We have been hearing that digital age is coming, digital will destroy television, print, magazines, and so on, for the last five years. Due to poor broadband and poor 3G this has not yet happened. But we did see a strong signal of digital emerging out of the woodwork in 2012. Television is still very powerful, but digital is becoming more important and the likes of Google, Facebook and YouTube are straining at their leash to push their agenda. I think marketers today have an opportunity of using the cost-effective, humungous power of television to build brands in India. This window will disappear in the next five years, as the SEC A / B consumer start consuming content on their mobiles and tablets. So in a sense this is the diluted era of Chitrahaar, Chhayageet and Ramayan once again. Brands like Nirma and Vicco got built during that era. Today you don’t get 25 percent GRP, but you can get to 4 to 6 percent of C&S homes through several GEC channel programmes, and importantly television advertising rates in India are among the lowest, if we are to look at a CPT metric. Instead of paying for brands astronomical multiples, I would spend the money building brand salience using television. That is a big learning from 2012.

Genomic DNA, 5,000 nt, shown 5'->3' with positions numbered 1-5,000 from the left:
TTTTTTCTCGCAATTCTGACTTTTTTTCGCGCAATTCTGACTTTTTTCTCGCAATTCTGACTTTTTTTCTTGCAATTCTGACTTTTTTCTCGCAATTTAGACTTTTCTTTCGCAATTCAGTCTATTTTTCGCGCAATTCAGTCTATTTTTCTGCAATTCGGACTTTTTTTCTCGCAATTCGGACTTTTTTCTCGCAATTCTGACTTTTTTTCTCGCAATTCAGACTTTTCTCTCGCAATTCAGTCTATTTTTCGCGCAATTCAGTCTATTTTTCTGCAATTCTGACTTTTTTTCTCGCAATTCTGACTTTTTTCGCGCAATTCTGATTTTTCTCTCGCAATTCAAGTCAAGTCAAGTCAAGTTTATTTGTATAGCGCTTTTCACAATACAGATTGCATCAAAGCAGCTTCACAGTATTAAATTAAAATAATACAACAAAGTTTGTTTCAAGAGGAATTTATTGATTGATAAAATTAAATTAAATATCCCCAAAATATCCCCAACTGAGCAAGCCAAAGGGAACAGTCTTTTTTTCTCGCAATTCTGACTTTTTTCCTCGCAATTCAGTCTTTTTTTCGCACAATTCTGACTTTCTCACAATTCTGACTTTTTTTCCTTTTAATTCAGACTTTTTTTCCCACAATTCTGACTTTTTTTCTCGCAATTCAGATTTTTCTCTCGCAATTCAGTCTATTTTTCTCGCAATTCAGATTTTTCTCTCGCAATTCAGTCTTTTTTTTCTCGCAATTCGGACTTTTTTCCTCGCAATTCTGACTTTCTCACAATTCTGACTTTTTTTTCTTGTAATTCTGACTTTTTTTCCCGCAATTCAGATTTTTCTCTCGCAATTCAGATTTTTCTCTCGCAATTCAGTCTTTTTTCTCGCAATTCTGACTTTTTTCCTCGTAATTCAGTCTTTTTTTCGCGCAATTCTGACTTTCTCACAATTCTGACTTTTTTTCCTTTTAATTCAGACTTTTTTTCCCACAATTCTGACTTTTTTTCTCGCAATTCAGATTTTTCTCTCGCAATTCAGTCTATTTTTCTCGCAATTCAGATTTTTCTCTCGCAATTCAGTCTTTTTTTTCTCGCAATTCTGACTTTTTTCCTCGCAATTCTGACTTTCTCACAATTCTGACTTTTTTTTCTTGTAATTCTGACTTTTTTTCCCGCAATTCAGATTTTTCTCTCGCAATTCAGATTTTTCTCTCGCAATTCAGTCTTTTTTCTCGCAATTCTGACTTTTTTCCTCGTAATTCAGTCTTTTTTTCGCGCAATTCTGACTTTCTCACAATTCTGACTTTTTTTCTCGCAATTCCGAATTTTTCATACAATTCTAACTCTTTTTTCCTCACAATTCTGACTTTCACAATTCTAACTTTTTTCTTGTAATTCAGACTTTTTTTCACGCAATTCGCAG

Josy Paul, Chairman and National Creative Director, BBDO India

This was the year of celebrity deaths. Lots of well known personalities died in 2012. The news, nostalgia and content of these deaths may have overpowered the sound of advertising.


Ideas that integrate with society and social issues seem to have gained greater connect with consumers. Brands are going beyond just selling and are now building something. We are in the business of ideas for life, not just advertising.


The buzz of Facebook and YouTube is one way to measure the popularity of a campaign or film. Our touching film for Visa Debit – showing a teacher creating light for his village in the upper reaches of Kashmir – was an instant hit on YouTube. More than a million hits in less than two weeks. Looks like, if it’s shareable it’s air-able.